Actually, my concern was for the oystermen among us. Any kind of contamination that gets into the bay is a problem for them. If you're going to slam Gaia worshippers, you should also slam LNG naysayers. Both are costing this community any chance of a marine based future. That shipwreck is very symbolic of where we're heading as a coastal economy. x
  5. hiluix
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    hiluix - October 25, 2011 11:50 am
    @ Penelop , gracelamb and DHcollins Nope not an idiot I am just not to concerned about insignificant things like 300 gallons of diesel in an ocean consisting of trillions of gallons of water , you can go back to worshipping Gaia now or if you are really concerned about the shipwreck and mother Earth you can go out there and actually do something about it by helping clean it up !
  6. Common Sense
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    Common Sense - October 25, 2011 10:09 am
    Wait to the LNG Ships come in...

    With their US Government study of a Known 2 mile Hazard Burn Zone radius, when they go aground, catch on fire & blow UP! This would affect OVER 10K people living within that 2 mile Hazard Burn Zone radius, which includes schools, Gas stations, etc, etc!

    Bottomline: This rocky coast line has a history of Ships getting damaged or sinking due to the weather, thus another reason the EXPORTING LNG SCAM at Jordon Cove in a Tsunami Zone is unwanted/unneeded here!!!!
  7. realitybites
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    realitybites - October 24, 2011 9:34 pm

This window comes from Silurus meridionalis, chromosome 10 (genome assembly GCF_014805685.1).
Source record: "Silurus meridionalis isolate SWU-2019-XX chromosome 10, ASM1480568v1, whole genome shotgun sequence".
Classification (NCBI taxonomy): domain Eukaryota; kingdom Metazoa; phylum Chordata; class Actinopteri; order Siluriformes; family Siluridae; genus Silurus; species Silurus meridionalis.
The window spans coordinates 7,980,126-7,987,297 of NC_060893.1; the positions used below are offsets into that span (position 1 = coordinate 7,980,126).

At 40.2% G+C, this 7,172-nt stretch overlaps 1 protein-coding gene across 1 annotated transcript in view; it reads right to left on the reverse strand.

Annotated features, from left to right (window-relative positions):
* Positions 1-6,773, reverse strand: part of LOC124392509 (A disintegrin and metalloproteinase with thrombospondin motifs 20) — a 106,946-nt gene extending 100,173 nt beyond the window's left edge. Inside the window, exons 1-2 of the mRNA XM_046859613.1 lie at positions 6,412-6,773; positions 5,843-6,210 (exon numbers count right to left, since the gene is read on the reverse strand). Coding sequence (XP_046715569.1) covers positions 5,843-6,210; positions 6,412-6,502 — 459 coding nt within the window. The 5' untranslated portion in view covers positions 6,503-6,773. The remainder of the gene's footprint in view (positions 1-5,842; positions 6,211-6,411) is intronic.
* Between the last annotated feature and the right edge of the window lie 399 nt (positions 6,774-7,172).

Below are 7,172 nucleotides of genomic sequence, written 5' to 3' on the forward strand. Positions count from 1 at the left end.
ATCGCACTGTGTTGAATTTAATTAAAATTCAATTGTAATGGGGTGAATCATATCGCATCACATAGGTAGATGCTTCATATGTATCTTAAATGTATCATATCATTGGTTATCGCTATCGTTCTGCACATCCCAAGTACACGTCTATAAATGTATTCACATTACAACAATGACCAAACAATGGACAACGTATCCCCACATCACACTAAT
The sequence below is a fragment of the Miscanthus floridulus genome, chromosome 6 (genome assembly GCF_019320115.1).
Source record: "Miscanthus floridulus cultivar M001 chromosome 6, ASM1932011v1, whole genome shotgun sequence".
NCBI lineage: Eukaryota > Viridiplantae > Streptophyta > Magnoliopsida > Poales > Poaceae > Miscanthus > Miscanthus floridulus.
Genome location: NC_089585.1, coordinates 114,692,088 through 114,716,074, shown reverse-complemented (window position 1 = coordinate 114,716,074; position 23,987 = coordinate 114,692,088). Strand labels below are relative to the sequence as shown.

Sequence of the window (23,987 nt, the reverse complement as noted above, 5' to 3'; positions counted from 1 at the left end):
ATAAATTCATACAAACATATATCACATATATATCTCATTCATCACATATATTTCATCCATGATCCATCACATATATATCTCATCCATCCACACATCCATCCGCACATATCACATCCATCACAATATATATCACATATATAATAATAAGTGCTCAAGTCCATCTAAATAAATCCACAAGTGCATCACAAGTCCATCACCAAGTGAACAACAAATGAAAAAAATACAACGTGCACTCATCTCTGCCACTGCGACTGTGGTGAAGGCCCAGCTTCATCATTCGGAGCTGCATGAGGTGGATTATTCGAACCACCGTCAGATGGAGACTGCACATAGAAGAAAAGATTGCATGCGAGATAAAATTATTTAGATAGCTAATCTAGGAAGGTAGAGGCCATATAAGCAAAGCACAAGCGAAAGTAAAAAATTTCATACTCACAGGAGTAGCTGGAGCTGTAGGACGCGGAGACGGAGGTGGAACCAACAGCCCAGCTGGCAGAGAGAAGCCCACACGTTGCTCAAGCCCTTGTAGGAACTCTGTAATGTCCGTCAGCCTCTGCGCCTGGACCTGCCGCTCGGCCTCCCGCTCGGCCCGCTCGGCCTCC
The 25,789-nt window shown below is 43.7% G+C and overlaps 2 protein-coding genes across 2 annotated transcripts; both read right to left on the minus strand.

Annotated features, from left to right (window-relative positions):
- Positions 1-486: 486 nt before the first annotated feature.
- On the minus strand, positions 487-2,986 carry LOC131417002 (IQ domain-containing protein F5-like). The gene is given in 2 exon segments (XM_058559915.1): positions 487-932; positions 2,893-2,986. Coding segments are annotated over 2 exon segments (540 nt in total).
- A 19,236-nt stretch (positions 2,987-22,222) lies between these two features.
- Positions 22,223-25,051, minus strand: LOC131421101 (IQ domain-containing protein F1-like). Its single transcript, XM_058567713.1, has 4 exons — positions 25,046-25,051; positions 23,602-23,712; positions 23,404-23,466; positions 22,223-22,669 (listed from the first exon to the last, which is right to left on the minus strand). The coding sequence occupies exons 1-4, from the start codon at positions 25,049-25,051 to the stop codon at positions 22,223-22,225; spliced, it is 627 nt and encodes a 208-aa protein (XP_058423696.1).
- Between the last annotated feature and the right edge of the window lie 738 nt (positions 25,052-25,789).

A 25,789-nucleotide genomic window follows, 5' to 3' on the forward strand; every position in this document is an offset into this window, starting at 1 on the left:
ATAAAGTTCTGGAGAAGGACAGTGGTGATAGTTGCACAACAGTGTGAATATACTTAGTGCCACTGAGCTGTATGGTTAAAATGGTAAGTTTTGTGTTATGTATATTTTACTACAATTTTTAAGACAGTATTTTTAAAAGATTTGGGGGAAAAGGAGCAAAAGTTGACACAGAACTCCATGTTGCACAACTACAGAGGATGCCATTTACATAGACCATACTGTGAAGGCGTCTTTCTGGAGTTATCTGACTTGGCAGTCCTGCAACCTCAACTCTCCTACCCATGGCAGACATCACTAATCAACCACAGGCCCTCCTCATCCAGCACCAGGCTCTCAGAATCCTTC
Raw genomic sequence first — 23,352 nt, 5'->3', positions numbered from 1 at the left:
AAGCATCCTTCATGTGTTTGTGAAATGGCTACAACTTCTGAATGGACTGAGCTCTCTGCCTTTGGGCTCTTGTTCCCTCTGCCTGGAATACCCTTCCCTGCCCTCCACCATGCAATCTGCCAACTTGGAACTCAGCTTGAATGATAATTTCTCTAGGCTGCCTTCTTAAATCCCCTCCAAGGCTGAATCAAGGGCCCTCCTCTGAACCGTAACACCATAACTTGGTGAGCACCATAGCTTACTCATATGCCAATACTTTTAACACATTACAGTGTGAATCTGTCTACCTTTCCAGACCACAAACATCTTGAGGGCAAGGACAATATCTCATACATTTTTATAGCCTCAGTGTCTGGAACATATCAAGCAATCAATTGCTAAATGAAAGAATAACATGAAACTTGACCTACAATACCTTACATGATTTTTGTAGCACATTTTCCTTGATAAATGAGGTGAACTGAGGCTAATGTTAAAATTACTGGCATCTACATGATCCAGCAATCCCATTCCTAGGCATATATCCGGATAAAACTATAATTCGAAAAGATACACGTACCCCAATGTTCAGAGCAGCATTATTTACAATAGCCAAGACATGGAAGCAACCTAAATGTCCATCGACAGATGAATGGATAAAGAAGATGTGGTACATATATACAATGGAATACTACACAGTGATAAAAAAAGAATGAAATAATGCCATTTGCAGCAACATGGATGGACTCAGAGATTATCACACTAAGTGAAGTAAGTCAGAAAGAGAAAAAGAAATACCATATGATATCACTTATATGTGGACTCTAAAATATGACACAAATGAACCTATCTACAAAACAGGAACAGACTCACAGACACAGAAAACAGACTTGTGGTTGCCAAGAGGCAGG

Headline says boat is aground in bay.
    No, it's in the ocean; the bay is on the other side of the north spit.
  8. gracelamb
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    gracelamb - October 24, 2011 7:39 pm
    Hiluix--- WOW YOU ARE AN IDIOT!!!
  9. Local Jerk
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    Local Jerk - October 24, 2011 6:07 pm
    That is a great move to get evironmental people on board before a problem grows.....Ive fished there and can tell you that if you get too close and the wind pushes you in along with the tide
    it is almost impossible to get back out. There are probably a huge amount of crab pots buried in that sand that couldn't be retrieved. Carrissa taught us that the earler you get a tug on it the better the odds of getting back. Hope we dont have to blow it up! glad the crews are safe......Knutson - go get it
  10. penelop
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    penelop - October 24, 2011 4:35 pm
    hiluix: Your idiot-ness is showing.
  11. DHCollins
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    DHCollins - October 24, 2011 4:30 pm
    That's 300 gallons of diesel. If it washed up on your favorite beach, you'd bitch too. But the local authorities still haven't removed that sunken vessel in the Charleston harbor. So your lack of concern over this is obviously contagious.

  12. hiluix
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    hiluix - October 24, 2011 12:14 pm
    Oh no 300 gallons of oil in an ocean consisting of trillions of gallons of water and a beach consisting if millions or billions of tons of sand , someone call the Gaia worshippers society and panic .